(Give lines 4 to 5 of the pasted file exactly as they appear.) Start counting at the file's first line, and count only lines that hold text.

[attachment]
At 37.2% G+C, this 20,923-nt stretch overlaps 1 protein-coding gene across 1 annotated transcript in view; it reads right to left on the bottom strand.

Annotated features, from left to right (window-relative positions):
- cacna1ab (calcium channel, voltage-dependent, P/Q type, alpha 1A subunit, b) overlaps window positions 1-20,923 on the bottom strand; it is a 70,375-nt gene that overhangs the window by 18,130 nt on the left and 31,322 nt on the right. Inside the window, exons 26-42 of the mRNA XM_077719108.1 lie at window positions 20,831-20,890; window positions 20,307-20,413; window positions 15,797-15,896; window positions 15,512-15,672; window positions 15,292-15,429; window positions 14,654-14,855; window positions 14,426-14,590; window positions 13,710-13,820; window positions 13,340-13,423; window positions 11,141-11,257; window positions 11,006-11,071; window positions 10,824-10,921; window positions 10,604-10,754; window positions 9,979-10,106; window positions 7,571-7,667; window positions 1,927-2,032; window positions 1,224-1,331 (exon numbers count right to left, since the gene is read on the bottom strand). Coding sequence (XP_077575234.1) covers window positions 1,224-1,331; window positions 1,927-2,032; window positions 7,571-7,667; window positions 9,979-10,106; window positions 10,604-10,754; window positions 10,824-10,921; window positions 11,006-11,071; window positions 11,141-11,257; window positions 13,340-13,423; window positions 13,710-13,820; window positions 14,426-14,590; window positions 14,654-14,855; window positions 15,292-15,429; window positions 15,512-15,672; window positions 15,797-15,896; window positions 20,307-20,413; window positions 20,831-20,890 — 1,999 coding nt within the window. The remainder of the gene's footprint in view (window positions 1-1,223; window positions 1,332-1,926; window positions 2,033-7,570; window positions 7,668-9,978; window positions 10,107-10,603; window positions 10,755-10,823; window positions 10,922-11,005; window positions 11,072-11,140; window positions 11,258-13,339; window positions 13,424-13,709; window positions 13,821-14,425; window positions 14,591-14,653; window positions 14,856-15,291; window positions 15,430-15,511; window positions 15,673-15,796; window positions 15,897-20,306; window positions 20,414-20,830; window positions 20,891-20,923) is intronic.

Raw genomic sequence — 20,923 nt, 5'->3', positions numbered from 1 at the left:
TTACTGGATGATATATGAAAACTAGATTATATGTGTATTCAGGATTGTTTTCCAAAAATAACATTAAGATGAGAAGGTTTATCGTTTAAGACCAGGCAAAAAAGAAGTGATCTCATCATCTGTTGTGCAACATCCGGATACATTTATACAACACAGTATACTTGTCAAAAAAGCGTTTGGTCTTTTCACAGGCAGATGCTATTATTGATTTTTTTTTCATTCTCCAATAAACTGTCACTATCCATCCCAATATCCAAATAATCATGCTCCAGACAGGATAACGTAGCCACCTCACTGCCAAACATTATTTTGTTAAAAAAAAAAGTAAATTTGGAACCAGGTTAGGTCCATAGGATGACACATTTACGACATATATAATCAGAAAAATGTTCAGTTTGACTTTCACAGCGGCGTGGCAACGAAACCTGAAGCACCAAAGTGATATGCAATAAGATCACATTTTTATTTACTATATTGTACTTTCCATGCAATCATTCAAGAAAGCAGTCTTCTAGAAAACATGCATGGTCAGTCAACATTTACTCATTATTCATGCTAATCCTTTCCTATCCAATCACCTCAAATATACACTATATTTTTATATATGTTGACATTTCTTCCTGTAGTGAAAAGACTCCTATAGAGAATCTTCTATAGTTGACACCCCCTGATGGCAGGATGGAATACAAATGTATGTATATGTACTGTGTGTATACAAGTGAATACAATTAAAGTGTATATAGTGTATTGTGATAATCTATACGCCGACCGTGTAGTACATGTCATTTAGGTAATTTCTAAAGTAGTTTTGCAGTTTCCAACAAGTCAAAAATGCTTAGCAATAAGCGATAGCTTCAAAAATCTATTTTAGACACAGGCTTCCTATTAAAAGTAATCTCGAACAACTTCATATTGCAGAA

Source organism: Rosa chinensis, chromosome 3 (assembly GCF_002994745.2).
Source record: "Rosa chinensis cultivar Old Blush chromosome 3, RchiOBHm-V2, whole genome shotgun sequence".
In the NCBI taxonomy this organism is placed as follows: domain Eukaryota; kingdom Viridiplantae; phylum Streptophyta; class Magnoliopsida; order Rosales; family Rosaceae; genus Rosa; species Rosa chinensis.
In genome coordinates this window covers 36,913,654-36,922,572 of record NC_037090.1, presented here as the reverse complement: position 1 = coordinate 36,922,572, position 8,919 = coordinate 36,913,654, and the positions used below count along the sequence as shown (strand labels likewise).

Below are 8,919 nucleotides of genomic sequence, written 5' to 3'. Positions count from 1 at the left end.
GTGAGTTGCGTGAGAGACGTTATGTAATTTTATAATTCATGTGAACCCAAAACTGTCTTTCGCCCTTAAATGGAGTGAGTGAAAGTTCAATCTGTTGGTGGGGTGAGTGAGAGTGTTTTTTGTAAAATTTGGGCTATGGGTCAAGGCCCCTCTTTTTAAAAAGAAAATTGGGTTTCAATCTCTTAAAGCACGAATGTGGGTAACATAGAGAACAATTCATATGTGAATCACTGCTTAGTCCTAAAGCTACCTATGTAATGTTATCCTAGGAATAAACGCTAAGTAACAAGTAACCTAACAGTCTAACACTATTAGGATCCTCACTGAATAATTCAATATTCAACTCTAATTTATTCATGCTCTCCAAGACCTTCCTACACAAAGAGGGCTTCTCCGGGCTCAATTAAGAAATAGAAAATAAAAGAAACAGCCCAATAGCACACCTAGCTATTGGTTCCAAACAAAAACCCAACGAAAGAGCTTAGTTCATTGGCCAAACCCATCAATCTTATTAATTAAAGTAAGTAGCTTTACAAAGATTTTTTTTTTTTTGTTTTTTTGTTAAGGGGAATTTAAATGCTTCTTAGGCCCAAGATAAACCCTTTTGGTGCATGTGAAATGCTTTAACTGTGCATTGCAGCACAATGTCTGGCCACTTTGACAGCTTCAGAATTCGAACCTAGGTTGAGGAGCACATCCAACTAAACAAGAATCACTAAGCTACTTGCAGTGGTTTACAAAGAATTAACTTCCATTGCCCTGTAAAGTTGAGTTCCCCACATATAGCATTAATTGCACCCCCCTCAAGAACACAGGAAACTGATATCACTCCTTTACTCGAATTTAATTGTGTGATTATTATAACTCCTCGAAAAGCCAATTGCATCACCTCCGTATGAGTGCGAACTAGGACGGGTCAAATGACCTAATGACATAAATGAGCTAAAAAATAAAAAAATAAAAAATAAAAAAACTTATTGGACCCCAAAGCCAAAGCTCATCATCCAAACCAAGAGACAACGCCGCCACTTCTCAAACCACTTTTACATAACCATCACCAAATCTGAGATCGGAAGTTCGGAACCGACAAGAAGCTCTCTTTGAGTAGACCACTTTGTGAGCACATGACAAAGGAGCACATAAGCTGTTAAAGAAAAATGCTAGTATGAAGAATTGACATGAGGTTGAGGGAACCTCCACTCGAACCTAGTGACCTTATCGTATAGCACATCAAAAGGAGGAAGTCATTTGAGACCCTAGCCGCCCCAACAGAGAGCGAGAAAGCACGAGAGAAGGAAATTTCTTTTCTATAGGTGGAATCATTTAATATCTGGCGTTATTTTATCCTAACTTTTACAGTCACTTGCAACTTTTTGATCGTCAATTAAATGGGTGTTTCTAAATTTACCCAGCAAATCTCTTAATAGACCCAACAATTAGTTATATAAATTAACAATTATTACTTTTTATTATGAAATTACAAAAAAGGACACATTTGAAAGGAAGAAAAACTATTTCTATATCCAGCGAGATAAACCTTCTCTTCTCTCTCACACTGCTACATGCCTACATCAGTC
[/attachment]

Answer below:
Raw genomic sequence — 20,923 nt, 5'->3', positions numbered from 1 at the left:
TTACTGGATGATATATGAAAACTAGATTATATGTGTATTCAGGATTGTTTTCCAAAAATAACATTAAGATGAGAAGGTTTATCGTTTAAGACCAGGCAAAAAAGAAGTGATCTCATCATCTGTTGTGCAACATCCGGATACATTTATACAACACAGTATACTTGTCAAAAAAGCGTTTGGTCTTTTCACAGGCAGATGCTATTATTGATTTTTTTTTCATTCTCCAATAAACTGTCACTATCCATCCCAATATCCAAATAATCATGCTCCAGACAGGATAACGTAGCCACCTCACTGCCAAACATTATTTTGTTAAAAAAAAAAGTAAATTTGGAACCAGGTTAGGTCCATAGGATGACACATTTACGACATATATAATCAGAAAAATGTTCAGTTTGACTTTCACAGCGGCGTGGCAACGAAACCTGAAGCACCAAAGTGATATGCAATAAGATCACATTTTTATTTACTATATTGTACTTTCCATGCAATCATTCAAGAAAGCAGTCTTCTAGAAAACATGCATGGTCAGTCAACATTTACTCATTATTCATGCTAATCCTTTCCTATCCAATCACCTCAAATATACACTATATTTTTATATATGTTGACATTTCTTCCTGTAGTGAAAAGACTCCTATAGAGAATCTTCTATAGTTGACACCCCCTGATGGCAGGATGGAATACAAATGTATGTATATGTACTGTGTGTATACAAGTGAATACAATTAAAGTGTATATAGTGTATTGTGATAATCTATACGCCGACCGTGTAGTACATGTCATTTAGGTAATTTCTAAAGTAGTTTTGCAGTTTCCAACAAGTCAAAAATGCTTAGCAATAAGCGATAGCTTCAAAAATCTATTTTAGACACAGGCTTCCTATTAAAAGTAATCTCGAACAACTTCATATTGCAGAA